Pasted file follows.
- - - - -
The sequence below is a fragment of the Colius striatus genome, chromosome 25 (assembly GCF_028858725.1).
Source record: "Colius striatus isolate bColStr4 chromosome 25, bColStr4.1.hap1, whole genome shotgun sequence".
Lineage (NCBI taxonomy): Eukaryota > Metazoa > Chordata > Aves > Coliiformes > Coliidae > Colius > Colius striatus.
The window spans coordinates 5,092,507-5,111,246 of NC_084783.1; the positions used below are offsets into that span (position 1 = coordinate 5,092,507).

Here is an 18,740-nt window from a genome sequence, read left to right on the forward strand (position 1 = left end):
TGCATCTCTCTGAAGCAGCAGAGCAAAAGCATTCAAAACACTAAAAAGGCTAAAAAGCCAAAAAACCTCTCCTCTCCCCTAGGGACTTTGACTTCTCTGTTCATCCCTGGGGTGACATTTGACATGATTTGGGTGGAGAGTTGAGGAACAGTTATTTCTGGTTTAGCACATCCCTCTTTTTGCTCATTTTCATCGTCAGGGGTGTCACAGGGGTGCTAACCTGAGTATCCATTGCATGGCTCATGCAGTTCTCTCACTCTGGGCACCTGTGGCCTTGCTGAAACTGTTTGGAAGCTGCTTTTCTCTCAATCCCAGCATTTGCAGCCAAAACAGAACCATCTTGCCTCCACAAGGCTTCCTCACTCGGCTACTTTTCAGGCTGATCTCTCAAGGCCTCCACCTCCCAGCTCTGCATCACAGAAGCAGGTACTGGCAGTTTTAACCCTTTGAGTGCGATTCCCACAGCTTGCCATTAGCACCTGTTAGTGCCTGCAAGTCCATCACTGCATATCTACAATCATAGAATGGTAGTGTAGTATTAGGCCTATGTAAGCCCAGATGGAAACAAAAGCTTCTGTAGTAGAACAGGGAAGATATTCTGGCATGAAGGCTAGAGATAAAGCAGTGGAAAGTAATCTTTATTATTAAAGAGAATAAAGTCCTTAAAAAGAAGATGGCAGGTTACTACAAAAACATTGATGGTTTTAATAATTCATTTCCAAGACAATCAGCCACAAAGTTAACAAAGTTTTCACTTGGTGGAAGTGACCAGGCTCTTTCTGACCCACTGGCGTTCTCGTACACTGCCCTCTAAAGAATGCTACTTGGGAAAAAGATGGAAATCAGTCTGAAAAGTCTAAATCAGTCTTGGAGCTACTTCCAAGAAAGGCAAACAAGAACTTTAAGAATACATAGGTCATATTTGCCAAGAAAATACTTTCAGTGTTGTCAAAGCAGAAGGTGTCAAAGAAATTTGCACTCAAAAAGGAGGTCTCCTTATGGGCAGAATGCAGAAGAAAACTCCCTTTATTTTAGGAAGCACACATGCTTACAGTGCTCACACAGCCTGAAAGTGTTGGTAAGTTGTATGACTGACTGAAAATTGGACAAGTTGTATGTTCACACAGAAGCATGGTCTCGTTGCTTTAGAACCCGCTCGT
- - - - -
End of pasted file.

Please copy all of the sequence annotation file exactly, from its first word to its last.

The sequence below is a fragment of the Colius striatus genome, chromosome 25 (assembly GCF_028858725.1).
Source record: "Colius striatus isolate bColStr4 chromosome 25, bColStr4.1.hap1, whole genome shotgun sequence".
Lineage (NCBI taxonomy): Eukaryota > Metazoa > Chordata > Aves > Coliiformes > Coliidae > Colius > Colius striatus.
The window spans coordinates 5,092,507-5,111,246 of NC_084783.1; the positions used below are offsets into that span (position 1 = coordinate 5,092,507).

Here is an 18,740-nt window from a genome sequence, read left to right on the forward strand (position 1 = left end):
TGCATCTCTCTGAAGCAGCAGAGCAAAAGCATTCAAAACACTAAAAAGGCTAAAAAGCCAAAAAACCTCTCCTCTCCCCTAGGGACTTTGACTTCTCTGTTCATCCCTGGGGTGACATTTGACATGATTTGGGTGGAGAGTTGAGGAACAGTTATTTCTGGTTTAGCACATCCCTCTTTTTGCTCATTTTCATCGTCAGGGGTGTCACAGGGGTGCTAACCTGAGTATCCATTGCATGGCTCATGCAGTTCTCTCACTCTGGGCACCTGTGGCCTTGCTGAAACTGTTTGGAAGCTGCTTTTCTCTCAATCCCAGCATTTGCAGCCAAAACAGAACCATCTTGCCTCCACAAGGCTTCCTCACTCGGCTACTTTTCAGGCTGATCTCTCAAGGCCTCCACCTCCCAGCTCTGCATCACAGAAGCAGGTACTGGCAGTTTTAACCCTTTGAGTGCGATTCCCACAGCTTGCCATTAGCACCTGTTAGTGCCTGCAAGTCCATCACTGCATATCTACAATCATAGAATGGTAGTGTAGTATTAGGCCTATGTAAGCCCAGATGGAAACAAAAGCTTCTGTAGTAGAACAGGGAAGATATTCTGGCATGAAGGCTAGAGATAAAGCAGTGGAAAGTAATCTTTATTATTAAAGAGAATAAAGTCCTTAAAAAGAAGATGGCAGGTTACTACAAAAACATTGATGGTTTTAATAATTCATTTCCAAGACAATCAGCCACAAAGTTAACAAAGTTTTCACTTGGTGGAAGTGACCAGGCTCTTTCTGACCCACTGGCGTTCTCGTACACTGCCCTCTAAAGAATGCTACTTGGGAAAAAGATGGAAATCAGTCTGAAAAGTCTAAATCAGTCTTGGAGCTACTTCCAAGAAAGGCAAACAAGAACTTTAAGAATACATAGGTCATATTTGCCAAGAAAATACTTTCAGTGTTGTCAAAGCAGAAGGTGTCAAAGAAATTTGCACTCAAAAAGGAGGTCTCCTTATGGGCAGAATGCAGAAGAAAACTCCCTTTATTTTAGGAAGCACACATGCTTACAGTGCTCACACAGCCTGAAAGTGTTGGTAAGTTGTATGACTGACTGAAAATTGGACAAGTTGTATGTTCACACAGAAGCATGGTCTCGTTGCTTTAGAACCCGCTCGT